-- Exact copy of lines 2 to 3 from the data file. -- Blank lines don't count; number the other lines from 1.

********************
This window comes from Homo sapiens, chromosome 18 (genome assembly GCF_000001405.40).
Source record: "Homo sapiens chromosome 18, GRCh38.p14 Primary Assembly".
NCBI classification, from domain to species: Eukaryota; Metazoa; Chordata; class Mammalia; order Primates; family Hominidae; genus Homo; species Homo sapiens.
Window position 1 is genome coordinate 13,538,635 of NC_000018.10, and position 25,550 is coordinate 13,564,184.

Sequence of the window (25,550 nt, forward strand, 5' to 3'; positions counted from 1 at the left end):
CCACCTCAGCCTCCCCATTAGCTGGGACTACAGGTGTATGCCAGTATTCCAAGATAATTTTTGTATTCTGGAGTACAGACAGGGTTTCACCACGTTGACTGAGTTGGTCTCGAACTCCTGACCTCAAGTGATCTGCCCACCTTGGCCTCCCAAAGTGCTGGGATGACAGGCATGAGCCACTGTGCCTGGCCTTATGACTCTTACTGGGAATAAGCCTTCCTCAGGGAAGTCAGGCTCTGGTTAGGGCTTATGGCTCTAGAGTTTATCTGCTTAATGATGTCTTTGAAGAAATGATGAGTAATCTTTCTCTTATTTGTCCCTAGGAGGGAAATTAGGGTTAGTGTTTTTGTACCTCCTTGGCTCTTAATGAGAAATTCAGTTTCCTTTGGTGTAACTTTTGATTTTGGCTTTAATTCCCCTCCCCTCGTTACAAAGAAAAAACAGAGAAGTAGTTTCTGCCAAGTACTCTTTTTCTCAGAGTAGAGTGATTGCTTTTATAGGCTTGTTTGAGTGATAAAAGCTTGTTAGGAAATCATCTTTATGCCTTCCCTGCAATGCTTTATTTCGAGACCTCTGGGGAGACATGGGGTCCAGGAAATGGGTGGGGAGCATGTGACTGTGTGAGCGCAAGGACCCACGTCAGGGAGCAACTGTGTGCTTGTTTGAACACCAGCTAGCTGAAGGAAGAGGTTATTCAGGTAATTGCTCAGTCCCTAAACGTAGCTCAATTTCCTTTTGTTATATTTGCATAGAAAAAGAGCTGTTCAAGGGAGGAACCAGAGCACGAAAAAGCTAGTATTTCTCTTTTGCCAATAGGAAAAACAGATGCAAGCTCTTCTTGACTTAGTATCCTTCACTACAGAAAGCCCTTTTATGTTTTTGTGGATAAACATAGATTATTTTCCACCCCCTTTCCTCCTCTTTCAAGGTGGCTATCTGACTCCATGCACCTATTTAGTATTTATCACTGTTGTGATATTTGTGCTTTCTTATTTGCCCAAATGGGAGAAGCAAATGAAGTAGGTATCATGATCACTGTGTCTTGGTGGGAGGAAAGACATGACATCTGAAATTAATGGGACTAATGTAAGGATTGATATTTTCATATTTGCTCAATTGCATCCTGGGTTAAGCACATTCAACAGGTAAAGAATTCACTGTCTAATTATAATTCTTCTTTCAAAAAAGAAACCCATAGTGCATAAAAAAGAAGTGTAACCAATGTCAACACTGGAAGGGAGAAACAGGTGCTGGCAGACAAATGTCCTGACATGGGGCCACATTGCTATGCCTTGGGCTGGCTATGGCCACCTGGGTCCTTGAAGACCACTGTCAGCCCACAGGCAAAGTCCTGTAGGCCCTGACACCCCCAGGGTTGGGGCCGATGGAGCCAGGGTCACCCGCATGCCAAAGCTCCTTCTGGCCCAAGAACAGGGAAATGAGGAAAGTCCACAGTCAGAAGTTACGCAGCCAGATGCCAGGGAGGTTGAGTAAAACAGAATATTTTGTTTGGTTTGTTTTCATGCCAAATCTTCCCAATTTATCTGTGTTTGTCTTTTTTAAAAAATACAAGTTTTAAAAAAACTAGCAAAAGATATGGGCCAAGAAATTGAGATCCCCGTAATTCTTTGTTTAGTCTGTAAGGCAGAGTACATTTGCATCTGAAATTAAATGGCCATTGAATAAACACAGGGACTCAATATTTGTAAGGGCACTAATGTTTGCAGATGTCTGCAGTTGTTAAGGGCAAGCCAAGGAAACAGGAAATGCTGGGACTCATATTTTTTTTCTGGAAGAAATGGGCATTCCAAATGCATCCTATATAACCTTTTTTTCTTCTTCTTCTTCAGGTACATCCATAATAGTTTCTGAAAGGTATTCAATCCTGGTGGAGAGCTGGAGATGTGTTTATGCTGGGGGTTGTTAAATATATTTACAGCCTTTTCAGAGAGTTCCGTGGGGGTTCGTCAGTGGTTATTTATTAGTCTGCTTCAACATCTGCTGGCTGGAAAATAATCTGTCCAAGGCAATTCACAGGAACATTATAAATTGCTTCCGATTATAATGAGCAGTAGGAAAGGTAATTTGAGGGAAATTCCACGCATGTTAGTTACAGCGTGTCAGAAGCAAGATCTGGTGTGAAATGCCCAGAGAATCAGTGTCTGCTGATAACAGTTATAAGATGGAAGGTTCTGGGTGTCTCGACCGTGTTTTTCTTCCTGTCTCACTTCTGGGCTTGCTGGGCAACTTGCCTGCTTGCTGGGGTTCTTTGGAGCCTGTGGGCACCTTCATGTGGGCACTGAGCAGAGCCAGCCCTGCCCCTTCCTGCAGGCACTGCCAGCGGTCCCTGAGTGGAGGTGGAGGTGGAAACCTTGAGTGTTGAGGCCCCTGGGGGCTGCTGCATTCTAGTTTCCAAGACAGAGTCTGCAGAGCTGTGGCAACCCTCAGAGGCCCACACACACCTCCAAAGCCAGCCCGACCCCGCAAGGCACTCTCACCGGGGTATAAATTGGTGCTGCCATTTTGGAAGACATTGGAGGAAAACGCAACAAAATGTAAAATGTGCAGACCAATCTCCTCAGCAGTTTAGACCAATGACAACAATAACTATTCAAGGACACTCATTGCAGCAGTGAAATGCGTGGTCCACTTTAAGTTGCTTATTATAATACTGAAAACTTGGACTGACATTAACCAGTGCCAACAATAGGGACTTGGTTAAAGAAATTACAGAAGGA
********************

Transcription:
Source record: "Homo sapiens chromosome 18, GRCh38.p14 Primary Assembly".
NCBI classification, from domain to species: Eukaryota; Metazoa; Chordata; class Mammalia; order Primates; family Hominidae; genus Homo; species Homo sapiens.